Sorry. That's based on my bitter experience!
  • purlmarie  Sep 2, 2014 10:36 PM
    I do not disclose that I have MS because I work in the medical field, and they DO know what MS is all about. At this point MS does not hinder my working life. but as a physical therapist, it easily could. I also have family members who would not be able to talk about anything else if they were informed. My symptoms are "invisible" for now, so only my closest family & friends know about the MS. I'm not ashamed or embarrassed, I just don't want it to be the topic of conversation all the time or to be a reason to lose my job. So for now, I'm quiet about it. Maybe someday they all will know & that's OK too, someday...
  • purlmarie  Sep 2, 2014 10:37 PM
    I do not disclose that I have MS because I work in the medical field, and they DO know what MS is all about. At this point MS does not hinder my working life. but as a physical therapist, it easily could. I also have family members who would not be able to talk about anything else if they were informed. My symptoms are "invisible" for now, so only my closest family & friends know about the MS. I'm not ashamed or embarrassed, I just don't want it to be the topic of conversation all the time or to be a reason to lose my job. So for now, I'm quiet about it. Maybe someday they all will know & that's OK too, someday...
  • purlmarie  Sep 2, 2014 10:38 PM
    I do not disclose that I have MS because I work in the medical field, and they DO know what MS is all about. At this point MS does not hinder my working life. but as a physical therapist, it easily could. I also have family members who would not be able to talk about anything else if they were informed. My symptoms are "invisible" for now, so only my closest family & friends know about the MS. I'm not ashamed or embarrassed, I just don't want it to be the topic of conversation all the time or to be a reason to lose my job. So for now, I'm quiet about it. Maybe someday they all will know & that's OK too, someday...
  • Sara   Sep 2, 2014 10:40 PM
    I have only told my family and 2 close friends (my besties). I was diagnosed in 2009 and have kept it a secret from everyone else. I have a brilliant career working for a company I love, with a job I love. The opportunities I have been presented with over the last 4 years would NEVER have happened if they knew this diagnosis. I am incredibly fortunate that I have minimal symptoms and appear 100% healthy. I keep my fingers crossed that it will last as long as possible to enable me to enjoy life to the max - professionally and personally. I will certainly NOT be sharing my personal health situation with anyone else in the foreseeable future :-)
  • Sue Edwards   Sep 3, 2014 12:03 AM
    Like you I see pro's and con's in disclosure. Another variable you don't mention is your assessment of how any children might react and cope. When my husband was in hospital and diagnosed with MS I asked our two children - 8 and 6 - if they would like me to explain why their dad was in hospital. They looked at each other and the 8 year old said "We don't want to know." I said that's fine but if you change your mind just ask. They never did. In that situation you have to be very careful about who knows what as the diagnosis once in the open can become a subject of conversation and can be revealed to them by others.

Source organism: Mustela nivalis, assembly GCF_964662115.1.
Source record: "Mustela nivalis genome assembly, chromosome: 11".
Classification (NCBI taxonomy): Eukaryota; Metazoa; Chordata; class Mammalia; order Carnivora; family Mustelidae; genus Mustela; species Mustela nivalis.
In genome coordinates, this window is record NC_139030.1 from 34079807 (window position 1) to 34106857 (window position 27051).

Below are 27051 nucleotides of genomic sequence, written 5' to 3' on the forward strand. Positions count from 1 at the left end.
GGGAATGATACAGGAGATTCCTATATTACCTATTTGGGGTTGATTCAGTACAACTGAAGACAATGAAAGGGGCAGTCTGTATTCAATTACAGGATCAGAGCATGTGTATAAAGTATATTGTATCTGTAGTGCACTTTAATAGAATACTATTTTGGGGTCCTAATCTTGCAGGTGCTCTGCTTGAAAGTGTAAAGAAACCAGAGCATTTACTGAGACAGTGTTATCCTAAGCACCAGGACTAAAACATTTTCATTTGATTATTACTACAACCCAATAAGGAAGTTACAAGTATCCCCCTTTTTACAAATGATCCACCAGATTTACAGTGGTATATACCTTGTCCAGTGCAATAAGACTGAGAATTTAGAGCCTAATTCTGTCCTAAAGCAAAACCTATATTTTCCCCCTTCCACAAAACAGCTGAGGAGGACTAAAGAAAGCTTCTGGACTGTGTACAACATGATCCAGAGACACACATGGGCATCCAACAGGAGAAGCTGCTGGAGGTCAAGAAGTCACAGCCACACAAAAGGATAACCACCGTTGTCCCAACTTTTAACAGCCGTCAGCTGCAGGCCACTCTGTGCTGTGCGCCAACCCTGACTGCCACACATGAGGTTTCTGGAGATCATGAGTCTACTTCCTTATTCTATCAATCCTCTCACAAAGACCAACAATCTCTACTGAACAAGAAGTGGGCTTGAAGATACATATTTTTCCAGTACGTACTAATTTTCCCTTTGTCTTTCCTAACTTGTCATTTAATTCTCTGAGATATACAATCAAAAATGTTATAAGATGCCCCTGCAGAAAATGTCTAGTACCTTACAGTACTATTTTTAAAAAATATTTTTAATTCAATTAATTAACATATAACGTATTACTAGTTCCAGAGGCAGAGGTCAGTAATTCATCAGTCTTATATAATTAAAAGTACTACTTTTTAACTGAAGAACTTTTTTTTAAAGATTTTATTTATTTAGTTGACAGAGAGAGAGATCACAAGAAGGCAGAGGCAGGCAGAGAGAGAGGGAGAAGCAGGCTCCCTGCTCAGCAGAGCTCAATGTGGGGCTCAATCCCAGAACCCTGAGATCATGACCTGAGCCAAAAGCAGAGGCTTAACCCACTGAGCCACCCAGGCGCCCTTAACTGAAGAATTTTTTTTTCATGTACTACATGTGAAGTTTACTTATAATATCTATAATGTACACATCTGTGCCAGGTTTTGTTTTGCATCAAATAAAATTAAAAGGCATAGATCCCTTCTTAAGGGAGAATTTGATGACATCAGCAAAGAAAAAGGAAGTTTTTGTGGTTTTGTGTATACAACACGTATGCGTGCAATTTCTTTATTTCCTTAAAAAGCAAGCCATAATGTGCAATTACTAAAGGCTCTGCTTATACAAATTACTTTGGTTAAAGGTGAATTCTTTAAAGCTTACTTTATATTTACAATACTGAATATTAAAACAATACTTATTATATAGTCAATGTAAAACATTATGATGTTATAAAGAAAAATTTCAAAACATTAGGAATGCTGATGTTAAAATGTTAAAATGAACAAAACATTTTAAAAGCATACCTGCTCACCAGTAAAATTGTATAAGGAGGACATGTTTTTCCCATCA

• Shirley Magli   Sep 3, 2014 7:46 AM
    Hi I'm 44yrs old. I was just diagnosed w progressive relapsing MS on June 6th of this year but was also diagnosed w adrenal insuffiency on May 29th of this year. I've been so sick for so long n now in finally know why. My mother, brother, grandmother n my aunt all had muscular dystrophy anothe auto immune disease. Now I've got MS. I'm really struggling to cope n take care of myself. My memory is gone. I can't seem to find my way out of a paper bag lol. I'm the only one I know who needs gps to get home. I also lost my problem solving skills. I'm so emotional n cry all the time. I'm not the woman I used to be. Now I'm try ing to get to know the new me. I raised to beautiful daughters all on my own. I never needed help. Now I'm needing help n it's hard to adjust to that. I'm losing my independence n not liking it lol
  • Avatar
    refusetoquit  Sep 3, 2014 8:41 AM
    Love this topic............just yesterday I had the thought, 'it's been 16yrs with MS and 3yrs since I was done working, and only NOW have the dissability my family immediately put on me'. Ten yrs ago, I was explaining the flowers I planted, and mom says, oh Kathy, HOW can you DO that? My comment, 'I dug a hole and plopped it in'. I had to distance myself from family to feel 'normal'. That wasn't hard because being self employed kept me working 6 days a week. I had a Salon.........couldn't be fired and was open with my MS with customers as they sheepishly asked questions. MANY customers who knew someone with MS said they wished those family or friends could be more talk-a-tive or acknowledge that they themselves have MS. They wanted to tell them how they should feel.STOP IT, I would say, the last thing they need is to be 'SHOULD ON'.

    Weather it's a stubbed toe, a broken arm or MS, it's an experience we all approach different. I've forgiven my family, the nosey customer I spoke about the weather, the sincere, and I had many, got the works. Sharing got ME through and the public learned MS isn't a death sentence.

    A site like this is where being honest with yourself is safe.
  • Gloria Harris   Sep 3, 2014 6:43 PM
    Only the people close to me know I have M S ,I see no reason telling everyone, I am coping well at the moment and live for the day !!!!We are all different and must find our own '' happy place'' mine is ''singing''' and I will continue for as long as I can !